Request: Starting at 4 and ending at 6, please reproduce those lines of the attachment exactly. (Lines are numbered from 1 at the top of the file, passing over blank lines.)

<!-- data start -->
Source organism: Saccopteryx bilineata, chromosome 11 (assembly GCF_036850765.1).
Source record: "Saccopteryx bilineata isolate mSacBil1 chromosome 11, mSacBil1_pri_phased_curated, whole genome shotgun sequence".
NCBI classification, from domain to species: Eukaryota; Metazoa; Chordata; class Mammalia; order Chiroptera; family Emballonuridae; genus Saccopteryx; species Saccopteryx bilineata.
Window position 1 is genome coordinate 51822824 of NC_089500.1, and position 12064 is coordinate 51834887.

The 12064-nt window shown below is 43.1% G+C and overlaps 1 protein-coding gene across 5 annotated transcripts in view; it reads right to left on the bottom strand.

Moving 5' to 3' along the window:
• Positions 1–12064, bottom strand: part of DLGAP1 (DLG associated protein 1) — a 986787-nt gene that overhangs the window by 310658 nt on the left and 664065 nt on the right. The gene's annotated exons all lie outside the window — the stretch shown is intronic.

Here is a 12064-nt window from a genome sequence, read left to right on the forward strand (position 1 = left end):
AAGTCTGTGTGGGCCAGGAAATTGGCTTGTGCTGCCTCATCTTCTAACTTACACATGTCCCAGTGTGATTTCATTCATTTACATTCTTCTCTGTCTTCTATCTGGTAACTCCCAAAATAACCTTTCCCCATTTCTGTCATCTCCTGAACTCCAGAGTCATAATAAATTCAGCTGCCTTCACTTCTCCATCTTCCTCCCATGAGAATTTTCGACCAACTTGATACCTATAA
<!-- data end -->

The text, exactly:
Window position 1 is genome coordinate 51822824 of NC_089500.1, and position 12064 is coordinate 51834887.

The 12064-nt window shown below is 43.1% G+C and overlaps 1 protein-coding gene across 5 annotated transcripts in view; it reads right to left on the bottom strand.

Moving 5' to 3' along the window: